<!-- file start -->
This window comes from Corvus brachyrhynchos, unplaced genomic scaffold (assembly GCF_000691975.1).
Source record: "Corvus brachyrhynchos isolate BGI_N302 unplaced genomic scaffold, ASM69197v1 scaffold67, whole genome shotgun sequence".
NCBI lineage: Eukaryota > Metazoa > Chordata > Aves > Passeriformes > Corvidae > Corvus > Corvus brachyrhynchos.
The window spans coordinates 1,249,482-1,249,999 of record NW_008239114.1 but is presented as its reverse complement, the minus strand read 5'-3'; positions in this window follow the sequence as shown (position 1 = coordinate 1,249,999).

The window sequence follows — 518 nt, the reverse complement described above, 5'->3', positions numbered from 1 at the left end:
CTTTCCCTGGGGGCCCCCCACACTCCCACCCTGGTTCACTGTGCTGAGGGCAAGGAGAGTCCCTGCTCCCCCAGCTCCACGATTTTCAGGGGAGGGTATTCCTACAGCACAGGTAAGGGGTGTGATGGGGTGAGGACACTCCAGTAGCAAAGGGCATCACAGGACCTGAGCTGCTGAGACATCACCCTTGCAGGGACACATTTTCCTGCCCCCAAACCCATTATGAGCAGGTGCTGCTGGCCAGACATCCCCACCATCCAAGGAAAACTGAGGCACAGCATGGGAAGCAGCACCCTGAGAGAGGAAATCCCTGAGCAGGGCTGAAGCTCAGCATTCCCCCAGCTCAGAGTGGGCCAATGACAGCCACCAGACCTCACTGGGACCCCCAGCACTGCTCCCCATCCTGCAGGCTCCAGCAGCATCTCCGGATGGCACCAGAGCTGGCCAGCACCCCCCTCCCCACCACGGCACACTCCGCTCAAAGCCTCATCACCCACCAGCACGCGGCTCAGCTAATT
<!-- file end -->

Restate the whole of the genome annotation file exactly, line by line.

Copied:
This window comes from Corvus brachyrhynchos, unplaced genomic scaffold (assembly GCF_000691975.1).
Source record: "Corvus brachyrhynchos isolate BGI_N302 unplaced genomic scaffold, ASM69197v1 scaffold67, whole genome shotgun sequence".
NCBI lineage: Eukaryota > Metazoa > Chordata > Aves > Passeriformes > Corvidae > Corvus > Corvus brachyrhynchos.
The window spans coordinates 1,249,482-1,249,999 of record NW_008239114.1 but is presented as its reverse complement, the minus strand read 5'-3'; positions in this window follow the sequence as shown (position 1 = coordinate 1,249,999).

The window sequence follows — 518 nt, the reverse complement described above, 5'->3', positions numbered from 1 at the left end:
CTTTCCCTGGGGGCCCCCCACACTCCCACCCTGGTTCACTGTGCTGAGGGCAAGGAGAGTCCCTGCTCCCCCAGCTCCACGATTTTCAGGGGAGGGTATTCCTACAGCACAGGTAAGGGGTGTGATGGGGTGAGGACACTCCAGTAGCAAAGGGCATCACAGGACCTGAGCTGCTGAGACATCACCCTTGCAGGGACACATTTTCCTGCCCCCAAACCCATTATGAGCAGGTGCTGCTGGCCAGACATCCCCACCATCCAAGGAAAACTGAGGCACAGCATGGGAAGCAGCACCCTGAGAGAGGAAATCCCTGAGCAGGGCTGAAGCTCAGCATTCCCCCAGCTCAGAGTGGGCCAATGACAGCCACCAGACCTCACTGGGACCCCCAGCACTGCTCCCCATCCTGCAGGCTCCAGCAGCATCTCCGGATGGCACCAGAGCTGGCCAGCACCCCCCTCCCCACCACGGCACACTCCGCTCAAAGCCTCATCACCCACCAGCACGCGGCTCAGCTAATT